The information in this article is not a replacement for proper medical advice. Please speak to one of our physiotherapists for advice on your individual injury.

Caboolture Physical Therapy Centre - serving people in need from the following areas: Caboolture, Morayfield, Elimbah, Wamuran, Beerburrum, Beerwah, Glasshouse Mountains, Toorbul, Donnybrook, Ningi, Woodford, Kilcoy, Bribie Island, Goodwin Beach, Sandstone Point, Banksia Beach, Bongaree, Bellar, Woorim, Burpengary & Beachmere.
Spondylolysis and Spondylolisthesis

What Are Spondylolysis and Spondylolisthesis?

One of the primary roles of the spine is to protect the spinal cord. This means that the spine needs to be strong while maintaining the flexibility required for a movable trunk. While the spine is very sturdy, spinal injuries do occur. Health professionals often use terms to describe and classify injuries of the body, two of these terms that you may have heard are Spondylolysis and Spondylolisthesis.

What are they?

Spondylolysis refers to a stress fracture of the pars interarticularis of the vertebra. This is the part of the vertebra that connects the body of the vertebra with the rest of the vertebra that surrounds the spinal cord. A separation of this fracture where the body of the vertebra is displaced forwards or backwards is called a spondylolisthesis.

Spondylolisthesis is a progression of spondylolysis and is given grades to classify its severity. Both spondylolysis and spondylolisthesis commonly affect the fourth and fifth lumbar vertebrae, found at the base of the lower back.

What are the causes?

Spondylolysis and spondylolisthesis can be a result of trauma with the spine being moved forcefully into extension, particularly in younger people. Certain sports such as gymnastics, football and weightlifting require repetitive backward movements of the spine and this can eventually lead to a stress fracture of the pars interarticularis. Growth spurts in teens have also been known to be responsible for the development of these conditions.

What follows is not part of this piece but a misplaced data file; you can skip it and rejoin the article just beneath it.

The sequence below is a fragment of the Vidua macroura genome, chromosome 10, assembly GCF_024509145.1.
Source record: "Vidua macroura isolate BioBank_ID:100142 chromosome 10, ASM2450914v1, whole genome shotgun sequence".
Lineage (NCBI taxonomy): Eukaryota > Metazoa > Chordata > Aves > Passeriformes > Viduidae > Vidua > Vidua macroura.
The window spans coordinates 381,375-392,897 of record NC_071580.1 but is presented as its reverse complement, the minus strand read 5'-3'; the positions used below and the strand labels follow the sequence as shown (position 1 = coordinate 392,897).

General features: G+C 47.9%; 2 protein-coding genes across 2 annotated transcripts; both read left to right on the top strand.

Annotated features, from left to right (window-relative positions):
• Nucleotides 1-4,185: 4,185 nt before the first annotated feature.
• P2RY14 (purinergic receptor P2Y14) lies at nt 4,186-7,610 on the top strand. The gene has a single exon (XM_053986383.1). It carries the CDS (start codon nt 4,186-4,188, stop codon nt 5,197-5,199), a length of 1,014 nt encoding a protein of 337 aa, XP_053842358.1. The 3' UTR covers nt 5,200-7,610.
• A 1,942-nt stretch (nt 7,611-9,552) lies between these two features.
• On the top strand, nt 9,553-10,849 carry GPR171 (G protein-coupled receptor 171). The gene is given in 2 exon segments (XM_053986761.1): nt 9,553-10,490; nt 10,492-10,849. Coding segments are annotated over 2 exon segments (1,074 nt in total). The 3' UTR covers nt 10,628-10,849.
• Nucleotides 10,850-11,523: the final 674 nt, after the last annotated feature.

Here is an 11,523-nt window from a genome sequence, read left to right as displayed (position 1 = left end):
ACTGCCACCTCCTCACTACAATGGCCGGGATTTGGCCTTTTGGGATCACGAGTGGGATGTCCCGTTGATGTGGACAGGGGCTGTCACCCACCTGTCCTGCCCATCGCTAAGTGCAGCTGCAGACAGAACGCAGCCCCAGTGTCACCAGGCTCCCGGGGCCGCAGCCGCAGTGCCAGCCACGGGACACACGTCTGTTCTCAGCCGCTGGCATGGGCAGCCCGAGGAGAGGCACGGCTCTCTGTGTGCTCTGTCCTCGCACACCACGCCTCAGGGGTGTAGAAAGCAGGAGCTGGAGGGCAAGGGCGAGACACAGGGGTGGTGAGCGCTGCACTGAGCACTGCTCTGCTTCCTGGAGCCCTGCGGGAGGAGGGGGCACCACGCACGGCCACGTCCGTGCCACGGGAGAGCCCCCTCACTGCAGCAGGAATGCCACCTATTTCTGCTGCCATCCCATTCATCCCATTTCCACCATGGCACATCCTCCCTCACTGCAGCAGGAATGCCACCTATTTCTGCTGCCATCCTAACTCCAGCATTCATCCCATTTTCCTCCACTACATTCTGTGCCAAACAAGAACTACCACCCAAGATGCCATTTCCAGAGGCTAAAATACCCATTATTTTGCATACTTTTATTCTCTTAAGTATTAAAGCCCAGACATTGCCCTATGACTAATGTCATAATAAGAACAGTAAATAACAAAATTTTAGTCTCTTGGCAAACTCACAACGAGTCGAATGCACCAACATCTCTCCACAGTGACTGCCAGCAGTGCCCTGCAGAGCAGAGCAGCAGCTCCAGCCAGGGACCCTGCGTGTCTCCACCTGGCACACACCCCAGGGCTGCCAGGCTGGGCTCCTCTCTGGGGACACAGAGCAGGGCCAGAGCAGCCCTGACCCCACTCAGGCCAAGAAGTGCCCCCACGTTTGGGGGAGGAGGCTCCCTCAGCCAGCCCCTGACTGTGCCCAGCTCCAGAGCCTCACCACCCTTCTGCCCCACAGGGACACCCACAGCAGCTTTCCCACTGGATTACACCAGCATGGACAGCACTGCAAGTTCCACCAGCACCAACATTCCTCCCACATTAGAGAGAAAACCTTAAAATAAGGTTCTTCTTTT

In older adults, common causes of spondylolysis or spondylolisthesis are degenerative changes in the spine due to aging, osteoporosis, infection or even a tumour. Some people have a genetic vulnerability in this area of their spine making them more susceptible to developing spondylolysis and then spondylolisthesis.

What are the symptoms?

Many people with spondylolysis and spondylolisthesis may be asymptomatic, which means they perform their normal activities without experiencing any symptoms. However, when symptoms do occur, common complaints are pain and tightness, much like a muscle strain, spreading across the lower back. This pain may be eased by bending forwards and aggravated by walking, running or leaning backwards.

In more progressive cases of spondylolisthesis, the shift of the vertebral body can cause narrowing of the spinal canal that can lead to nerve compression. This may cause hamstring tightness and even numbness and weakness of the lower limbs, affecting gait and daily activities.